- Make it a regular practice. Keep paring down; a drawer this month, a section of the garage next month, slipping projects into your routine.
- Set aside one day a week. Reserve the time and plan nothing else that day.
- Take it an hour at a time. Tackle just one a task, promising yourself that you can quit or keep going when the hour is up.
- Take it 10 minutes at a time. See if smaller chunks of time work better for you.
- Take it drawer by drawer. You’ll get a nice sense of accomplishment from removing just one drawer to a quiet place where you can work on it.
If you get stalled in your decluttering effort, you wouldn’t be the first. Maybe it’s time to bring in a professional.
Find an organizer who specializes in helping seniors downsize in the National Association of Professional Organizers’ member directory. Interview several, in person or on the phone, to find someone you feel comfortable working with.
Locate a certified relocation and transition specialist, including 1,000 real estate agents and brokers, movers and move coordinators, organizers, estate sale specialists and caregivers who have been tested and certified by the National Certification Board for Alzheimer Care.
The cost of help
Some organizers and senior move managers charge an hourly fee; others work on a project basis. When interviewing candidates, ask their rates and get a description of what they do and how they’d work with you. Before engaging someone on an hourly basis, get an estimate of the time involved. (NAPO has more hiring tips.)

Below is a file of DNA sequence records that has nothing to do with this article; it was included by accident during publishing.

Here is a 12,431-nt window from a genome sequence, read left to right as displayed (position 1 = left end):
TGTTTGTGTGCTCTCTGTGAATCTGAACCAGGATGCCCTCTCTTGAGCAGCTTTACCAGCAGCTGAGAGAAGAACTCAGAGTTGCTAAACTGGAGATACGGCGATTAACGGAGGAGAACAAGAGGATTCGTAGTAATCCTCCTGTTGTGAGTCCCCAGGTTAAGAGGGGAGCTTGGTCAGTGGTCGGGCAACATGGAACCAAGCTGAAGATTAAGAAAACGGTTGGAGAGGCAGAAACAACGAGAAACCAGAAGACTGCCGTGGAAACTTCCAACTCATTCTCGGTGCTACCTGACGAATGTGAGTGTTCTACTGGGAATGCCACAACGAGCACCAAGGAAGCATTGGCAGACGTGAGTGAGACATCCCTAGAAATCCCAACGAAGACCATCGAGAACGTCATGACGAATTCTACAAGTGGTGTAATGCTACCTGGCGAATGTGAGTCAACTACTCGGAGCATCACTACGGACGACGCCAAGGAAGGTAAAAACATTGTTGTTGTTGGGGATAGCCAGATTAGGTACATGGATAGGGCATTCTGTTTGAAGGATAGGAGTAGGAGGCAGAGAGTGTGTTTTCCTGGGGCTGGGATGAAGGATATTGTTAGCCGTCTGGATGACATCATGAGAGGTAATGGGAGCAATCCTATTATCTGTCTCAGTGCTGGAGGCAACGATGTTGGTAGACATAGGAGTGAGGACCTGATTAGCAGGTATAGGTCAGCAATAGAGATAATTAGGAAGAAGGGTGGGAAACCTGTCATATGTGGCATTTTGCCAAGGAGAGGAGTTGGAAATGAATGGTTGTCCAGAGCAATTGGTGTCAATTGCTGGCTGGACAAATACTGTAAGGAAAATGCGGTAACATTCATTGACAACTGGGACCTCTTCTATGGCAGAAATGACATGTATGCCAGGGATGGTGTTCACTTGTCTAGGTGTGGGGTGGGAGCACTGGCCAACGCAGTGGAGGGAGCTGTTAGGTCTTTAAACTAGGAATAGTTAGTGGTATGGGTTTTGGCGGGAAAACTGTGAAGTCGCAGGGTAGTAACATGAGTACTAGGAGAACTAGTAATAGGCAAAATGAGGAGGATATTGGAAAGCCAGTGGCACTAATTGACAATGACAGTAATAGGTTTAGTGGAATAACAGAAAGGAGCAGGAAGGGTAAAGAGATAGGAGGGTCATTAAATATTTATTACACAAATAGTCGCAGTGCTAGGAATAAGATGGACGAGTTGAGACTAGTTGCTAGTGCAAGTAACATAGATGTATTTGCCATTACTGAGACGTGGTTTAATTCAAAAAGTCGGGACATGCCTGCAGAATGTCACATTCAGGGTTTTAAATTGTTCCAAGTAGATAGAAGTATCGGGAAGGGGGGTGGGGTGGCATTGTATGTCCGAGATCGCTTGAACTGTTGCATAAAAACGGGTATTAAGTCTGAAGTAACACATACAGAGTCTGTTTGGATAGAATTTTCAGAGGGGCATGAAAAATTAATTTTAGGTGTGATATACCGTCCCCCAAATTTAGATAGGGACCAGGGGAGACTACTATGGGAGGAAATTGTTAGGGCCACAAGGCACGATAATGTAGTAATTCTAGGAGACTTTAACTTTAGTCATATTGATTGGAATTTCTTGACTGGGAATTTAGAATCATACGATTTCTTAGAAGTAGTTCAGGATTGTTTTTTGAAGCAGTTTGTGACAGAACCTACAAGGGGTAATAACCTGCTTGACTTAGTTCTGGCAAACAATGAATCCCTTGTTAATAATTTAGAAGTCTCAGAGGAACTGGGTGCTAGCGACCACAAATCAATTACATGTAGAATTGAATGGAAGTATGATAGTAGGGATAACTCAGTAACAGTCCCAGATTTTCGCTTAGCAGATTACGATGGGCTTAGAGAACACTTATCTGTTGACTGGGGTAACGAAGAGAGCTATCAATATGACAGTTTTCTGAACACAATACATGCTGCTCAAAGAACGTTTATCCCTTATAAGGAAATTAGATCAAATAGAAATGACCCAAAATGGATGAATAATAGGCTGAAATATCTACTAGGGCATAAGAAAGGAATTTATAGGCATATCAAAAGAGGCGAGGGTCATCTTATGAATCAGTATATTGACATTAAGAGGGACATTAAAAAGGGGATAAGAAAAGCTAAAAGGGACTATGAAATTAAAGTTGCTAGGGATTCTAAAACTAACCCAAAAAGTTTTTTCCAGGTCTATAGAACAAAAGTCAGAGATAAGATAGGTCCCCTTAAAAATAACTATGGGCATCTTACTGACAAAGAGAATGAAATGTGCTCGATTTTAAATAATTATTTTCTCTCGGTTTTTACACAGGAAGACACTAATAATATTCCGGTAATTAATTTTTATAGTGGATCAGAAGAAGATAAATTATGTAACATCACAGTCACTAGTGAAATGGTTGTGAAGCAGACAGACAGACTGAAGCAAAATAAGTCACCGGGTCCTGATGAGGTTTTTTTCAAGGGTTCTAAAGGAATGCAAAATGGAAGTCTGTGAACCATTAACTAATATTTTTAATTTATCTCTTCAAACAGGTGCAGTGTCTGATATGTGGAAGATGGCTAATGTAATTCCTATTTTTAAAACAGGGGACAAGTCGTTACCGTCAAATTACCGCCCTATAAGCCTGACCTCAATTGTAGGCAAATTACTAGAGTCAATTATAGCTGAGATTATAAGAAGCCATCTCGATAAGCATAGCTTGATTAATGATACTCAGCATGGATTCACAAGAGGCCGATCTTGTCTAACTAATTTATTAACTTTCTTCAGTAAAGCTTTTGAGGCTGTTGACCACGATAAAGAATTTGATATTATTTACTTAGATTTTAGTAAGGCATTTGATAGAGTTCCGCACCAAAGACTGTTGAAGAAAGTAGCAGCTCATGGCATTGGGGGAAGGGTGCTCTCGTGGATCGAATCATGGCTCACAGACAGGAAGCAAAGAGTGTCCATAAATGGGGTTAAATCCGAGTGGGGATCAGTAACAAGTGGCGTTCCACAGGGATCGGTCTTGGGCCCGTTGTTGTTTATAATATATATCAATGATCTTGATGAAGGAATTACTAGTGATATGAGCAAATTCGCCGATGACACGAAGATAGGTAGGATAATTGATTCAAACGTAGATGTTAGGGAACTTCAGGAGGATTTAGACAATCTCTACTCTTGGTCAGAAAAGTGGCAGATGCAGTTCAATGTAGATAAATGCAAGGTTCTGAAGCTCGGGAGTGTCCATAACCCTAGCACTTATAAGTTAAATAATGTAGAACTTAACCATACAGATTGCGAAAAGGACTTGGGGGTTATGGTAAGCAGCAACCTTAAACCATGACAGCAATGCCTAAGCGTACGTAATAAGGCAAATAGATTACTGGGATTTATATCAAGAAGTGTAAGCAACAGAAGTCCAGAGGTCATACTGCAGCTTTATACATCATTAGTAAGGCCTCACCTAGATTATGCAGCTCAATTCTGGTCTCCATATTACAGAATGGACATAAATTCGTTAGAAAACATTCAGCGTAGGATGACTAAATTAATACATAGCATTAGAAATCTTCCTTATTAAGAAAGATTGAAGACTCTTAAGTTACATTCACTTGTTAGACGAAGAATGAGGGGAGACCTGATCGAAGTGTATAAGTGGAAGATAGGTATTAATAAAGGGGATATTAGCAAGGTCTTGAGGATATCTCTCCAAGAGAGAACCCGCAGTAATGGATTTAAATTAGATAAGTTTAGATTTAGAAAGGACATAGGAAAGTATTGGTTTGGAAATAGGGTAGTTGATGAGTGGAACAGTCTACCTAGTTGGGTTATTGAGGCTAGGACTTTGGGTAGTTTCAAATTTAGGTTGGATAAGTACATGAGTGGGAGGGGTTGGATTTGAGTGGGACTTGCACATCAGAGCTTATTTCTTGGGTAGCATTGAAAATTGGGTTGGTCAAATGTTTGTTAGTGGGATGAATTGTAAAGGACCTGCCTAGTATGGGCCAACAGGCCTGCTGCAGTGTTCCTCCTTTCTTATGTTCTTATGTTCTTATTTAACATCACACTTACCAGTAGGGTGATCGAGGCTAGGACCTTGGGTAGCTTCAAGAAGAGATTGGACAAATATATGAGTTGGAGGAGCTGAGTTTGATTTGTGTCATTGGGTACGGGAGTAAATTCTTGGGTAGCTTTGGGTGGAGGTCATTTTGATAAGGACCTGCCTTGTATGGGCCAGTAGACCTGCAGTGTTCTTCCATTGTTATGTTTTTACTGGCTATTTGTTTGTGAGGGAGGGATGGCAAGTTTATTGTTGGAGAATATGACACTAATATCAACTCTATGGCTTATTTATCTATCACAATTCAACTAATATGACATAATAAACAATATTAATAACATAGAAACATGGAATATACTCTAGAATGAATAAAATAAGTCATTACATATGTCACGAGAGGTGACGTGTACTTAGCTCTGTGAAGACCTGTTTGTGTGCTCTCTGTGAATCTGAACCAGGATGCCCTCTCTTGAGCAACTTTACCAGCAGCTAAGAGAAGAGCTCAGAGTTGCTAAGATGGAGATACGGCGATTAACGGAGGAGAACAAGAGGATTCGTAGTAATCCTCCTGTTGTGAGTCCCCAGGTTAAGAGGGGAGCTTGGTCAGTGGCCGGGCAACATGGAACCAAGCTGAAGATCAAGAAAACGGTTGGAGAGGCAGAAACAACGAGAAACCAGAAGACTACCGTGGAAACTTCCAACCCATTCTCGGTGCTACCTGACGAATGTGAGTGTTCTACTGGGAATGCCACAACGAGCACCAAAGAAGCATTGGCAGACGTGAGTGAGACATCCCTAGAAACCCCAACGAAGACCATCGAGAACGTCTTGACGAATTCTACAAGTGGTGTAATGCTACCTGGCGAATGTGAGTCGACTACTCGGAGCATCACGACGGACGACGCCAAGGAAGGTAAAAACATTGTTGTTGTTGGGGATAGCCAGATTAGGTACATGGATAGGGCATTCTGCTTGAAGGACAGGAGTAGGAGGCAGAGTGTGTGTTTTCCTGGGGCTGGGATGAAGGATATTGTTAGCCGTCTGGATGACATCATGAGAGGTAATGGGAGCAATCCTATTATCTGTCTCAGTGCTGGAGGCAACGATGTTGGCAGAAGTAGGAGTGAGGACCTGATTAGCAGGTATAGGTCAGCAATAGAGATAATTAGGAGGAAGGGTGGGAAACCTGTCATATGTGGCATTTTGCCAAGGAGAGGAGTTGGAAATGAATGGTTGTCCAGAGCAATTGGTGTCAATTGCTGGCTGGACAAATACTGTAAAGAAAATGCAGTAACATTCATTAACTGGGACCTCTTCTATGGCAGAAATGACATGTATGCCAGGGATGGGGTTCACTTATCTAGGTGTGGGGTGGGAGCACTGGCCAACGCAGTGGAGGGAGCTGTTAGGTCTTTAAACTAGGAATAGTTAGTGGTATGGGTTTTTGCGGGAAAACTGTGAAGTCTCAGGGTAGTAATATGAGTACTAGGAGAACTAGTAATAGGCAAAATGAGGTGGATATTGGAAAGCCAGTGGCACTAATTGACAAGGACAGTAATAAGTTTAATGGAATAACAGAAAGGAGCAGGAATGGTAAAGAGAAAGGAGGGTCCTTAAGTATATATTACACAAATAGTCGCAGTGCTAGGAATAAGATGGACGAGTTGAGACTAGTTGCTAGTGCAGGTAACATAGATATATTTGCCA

The price of such services can vary widely, from $60 an hour in major metropolitan areas except New York City, where the cost can run as high as $200 hourly. In other areas, downsizing help can run $40 an hour.
“It takes 20 to 30 hours to organize a house,” New York-based organizer Barbara Reich tells AARP.
The essence of the job involves putting things into one of three piles:
- To keep.
- To toss.
- To sell or give away.
Some advise a fourth pile, for “undecideds.” By all means, do that if you’d like. But you’ll have to decide the fate of those things eventually, so why not do it now?
Another suggestion: Decide what you absolutely must keep. Don’t roam around looking at your things. Just sit down with a pencil and paper and list the stuff you’d take to a desert island. Of course you’ll keep more, but set those crucial possessions aside so you can look really critically at everything else.